Community = Conversation

We have been “discussing” the means by which community can be fostered at our school. I have taken the thesis that three things are necessary for community: commitment, a common vision, and conversation. I have stated that these three all naturally lead to each other. If we are committed to forming a community, then we have to share a common vision by committing to sharing our own vision and bringing each individual vision into alignment with a commonly held one. My last article ended with a brief discussion of the fact that the only way to align our vision is through conversation. I believe this is the key and perhaps missing link to this whole puzzle.

Conversation is dead in our culture. We seem unable to stay in the middle of the conversational road, finding ourselves in one of two destructive ditches instead. We either run into the ditch of “opinion” or the ditch of “fact.” Neither promotes true conversation. True conversation understands that Truth exists, but as fallen humans we must be very careful not to believe we either cannot know any truth (the “opinion” ditch) or that we know it all (the “fact” ditch). If conversation is dead in our culture, then we need to revisit the idea of conversation and see if it cannot be resurrected, or our hope for true community will die with it.

Conversation is between two people, standing side by side (metaphorically, not necessarily physically) and looking at some “thing” together. The “thing” can be anything: an idea, an object, another person, etc. More than two people can be in conversation, but only two people can be conversing at once. There is always and only the speaker and the listener. Both must be able to speak and to listen well. The beauty of conversation is that both the speaker and the listener are learning. As the speaker sets forth his view of the “thing” being conversed upon, he is being made to order and deliver his thoughts in a way he probably has not done in exactly the same way ever before. And the listener is very active, hearing, asking questions in his mind of the things being said, attempting to “see” the thing from the speaker’s viewpoint.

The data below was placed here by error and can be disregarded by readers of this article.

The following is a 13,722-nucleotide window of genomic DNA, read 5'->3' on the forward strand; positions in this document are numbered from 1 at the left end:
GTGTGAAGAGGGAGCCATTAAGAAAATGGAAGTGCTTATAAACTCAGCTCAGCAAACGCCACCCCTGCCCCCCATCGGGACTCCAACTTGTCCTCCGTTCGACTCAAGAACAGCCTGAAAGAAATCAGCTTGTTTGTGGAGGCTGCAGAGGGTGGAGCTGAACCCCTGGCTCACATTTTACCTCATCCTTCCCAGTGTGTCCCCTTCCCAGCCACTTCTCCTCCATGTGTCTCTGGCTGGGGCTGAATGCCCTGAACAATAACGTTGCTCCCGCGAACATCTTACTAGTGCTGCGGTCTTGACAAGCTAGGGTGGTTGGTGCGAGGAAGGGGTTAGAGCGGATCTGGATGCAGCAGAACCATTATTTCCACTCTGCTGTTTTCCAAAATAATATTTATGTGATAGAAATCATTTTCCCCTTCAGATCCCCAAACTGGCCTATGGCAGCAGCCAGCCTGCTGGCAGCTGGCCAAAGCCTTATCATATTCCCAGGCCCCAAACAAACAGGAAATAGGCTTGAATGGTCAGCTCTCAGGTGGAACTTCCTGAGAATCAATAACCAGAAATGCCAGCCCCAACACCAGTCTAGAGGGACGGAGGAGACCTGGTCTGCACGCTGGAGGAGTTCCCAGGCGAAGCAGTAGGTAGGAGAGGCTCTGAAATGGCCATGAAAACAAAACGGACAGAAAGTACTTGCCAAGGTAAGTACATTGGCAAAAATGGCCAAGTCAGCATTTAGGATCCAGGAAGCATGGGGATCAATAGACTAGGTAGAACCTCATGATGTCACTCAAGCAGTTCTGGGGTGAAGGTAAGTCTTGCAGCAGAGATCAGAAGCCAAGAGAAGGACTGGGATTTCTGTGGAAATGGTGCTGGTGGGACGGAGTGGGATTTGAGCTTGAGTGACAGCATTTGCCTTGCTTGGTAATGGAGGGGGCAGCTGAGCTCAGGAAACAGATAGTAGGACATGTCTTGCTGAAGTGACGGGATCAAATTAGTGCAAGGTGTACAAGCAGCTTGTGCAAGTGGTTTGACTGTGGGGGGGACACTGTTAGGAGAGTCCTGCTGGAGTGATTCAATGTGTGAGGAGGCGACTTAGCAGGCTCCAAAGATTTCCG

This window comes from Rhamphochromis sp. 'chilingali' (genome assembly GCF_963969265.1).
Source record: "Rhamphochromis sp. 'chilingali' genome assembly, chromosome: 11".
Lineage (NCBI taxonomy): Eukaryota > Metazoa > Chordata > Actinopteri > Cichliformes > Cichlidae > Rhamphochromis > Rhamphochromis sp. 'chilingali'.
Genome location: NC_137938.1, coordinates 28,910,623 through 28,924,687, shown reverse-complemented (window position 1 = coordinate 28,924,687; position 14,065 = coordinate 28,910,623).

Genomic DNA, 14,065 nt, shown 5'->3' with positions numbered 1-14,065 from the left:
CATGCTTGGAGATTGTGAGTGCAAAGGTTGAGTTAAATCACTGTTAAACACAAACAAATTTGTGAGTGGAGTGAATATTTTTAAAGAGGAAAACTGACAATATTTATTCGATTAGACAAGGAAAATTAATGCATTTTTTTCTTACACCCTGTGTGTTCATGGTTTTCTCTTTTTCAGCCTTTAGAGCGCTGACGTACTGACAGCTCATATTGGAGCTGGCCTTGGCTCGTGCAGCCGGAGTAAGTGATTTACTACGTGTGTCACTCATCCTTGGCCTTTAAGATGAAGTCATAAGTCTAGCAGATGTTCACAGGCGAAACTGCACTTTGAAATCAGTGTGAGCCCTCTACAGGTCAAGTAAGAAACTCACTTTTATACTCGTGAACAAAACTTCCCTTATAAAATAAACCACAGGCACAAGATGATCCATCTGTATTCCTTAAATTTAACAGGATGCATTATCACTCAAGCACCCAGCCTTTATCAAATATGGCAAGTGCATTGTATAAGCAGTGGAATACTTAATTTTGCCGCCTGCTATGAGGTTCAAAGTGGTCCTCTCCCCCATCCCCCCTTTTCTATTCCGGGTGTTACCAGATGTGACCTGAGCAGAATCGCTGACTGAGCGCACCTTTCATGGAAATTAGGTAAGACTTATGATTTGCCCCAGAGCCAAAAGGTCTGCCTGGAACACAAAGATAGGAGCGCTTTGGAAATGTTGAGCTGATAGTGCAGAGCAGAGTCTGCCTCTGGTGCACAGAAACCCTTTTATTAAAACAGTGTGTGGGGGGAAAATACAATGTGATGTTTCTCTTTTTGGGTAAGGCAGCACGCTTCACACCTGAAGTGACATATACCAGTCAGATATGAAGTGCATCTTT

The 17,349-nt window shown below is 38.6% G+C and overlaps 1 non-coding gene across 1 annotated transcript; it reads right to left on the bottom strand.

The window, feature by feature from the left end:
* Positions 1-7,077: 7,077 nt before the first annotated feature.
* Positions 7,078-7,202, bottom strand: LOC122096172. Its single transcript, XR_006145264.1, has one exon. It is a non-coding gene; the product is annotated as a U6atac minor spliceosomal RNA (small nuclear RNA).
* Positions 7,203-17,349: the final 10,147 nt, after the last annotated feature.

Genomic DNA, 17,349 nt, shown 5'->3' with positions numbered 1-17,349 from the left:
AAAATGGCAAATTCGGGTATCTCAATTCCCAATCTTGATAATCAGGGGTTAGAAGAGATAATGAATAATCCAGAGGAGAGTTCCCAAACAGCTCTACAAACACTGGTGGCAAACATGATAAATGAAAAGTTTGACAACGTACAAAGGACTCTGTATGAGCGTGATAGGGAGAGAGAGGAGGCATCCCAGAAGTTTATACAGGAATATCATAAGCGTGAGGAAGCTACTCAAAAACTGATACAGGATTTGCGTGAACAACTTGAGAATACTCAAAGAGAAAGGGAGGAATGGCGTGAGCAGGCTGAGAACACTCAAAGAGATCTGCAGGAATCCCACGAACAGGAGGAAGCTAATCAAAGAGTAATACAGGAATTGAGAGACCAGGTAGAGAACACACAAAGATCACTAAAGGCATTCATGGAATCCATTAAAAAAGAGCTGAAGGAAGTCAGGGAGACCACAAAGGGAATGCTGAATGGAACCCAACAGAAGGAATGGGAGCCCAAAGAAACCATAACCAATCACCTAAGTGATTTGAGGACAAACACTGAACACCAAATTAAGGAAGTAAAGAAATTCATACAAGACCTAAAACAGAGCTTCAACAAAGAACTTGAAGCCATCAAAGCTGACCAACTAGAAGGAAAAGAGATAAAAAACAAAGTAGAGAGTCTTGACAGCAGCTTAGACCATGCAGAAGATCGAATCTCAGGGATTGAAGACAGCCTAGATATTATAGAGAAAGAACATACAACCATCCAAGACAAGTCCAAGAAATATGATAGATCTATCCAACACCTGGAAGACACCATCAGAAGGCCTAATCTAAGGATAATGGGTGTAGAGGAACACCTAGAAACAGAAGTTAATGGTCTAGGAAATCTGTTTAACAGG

When conversation occurs well, it produces the commonly held vision we are seeking to commit ourselves to and thus use to form a community. But several obstacles stand in our way to getting to this point of conversation. Time is required for real conversation. This is one reason it has gone away: we don’t have much time for such things anymore. Skill in reasoning, speaking, listening, everything necessary to “see” a thing together is in short supply today. Most noticeably lacking and pertinent to our discussion, education is necessary for real conversation. Education includes all the skills necessary for good discussion, but it also provides many of the “things” we need to converse about. It should require us to read the great works, centering on Scripture, and then demand us to talk, think, write, and work out in our heads the great ideas contained therein. Many of us missed this kind of education, though we got good grades and several degrees along the way.

Without going into a deep review of the work, I wish to challenge those who take to heart the need for such a conversation, about such a common vision, to read a great book on the subject. It is short, wonderful, and a difficult read. But it is worth every ounce you put into it in effort. Dr. Josef Pieper’s “Leisure: the Basis of Culture” is a much more eloquent tome than this little article or this author can be. His vision of pursuing the best forms of conversation because they lead us to Christ is a glorious vision for what our community ought to be.

At its heart, true education is about forming a community which holds a common vision formed by great and ongoing conversation. We don’t have that yet. It is worth each of us giving a lifetime to its pursuit, however, for our Lord has called us to such. Let the conversation continue…


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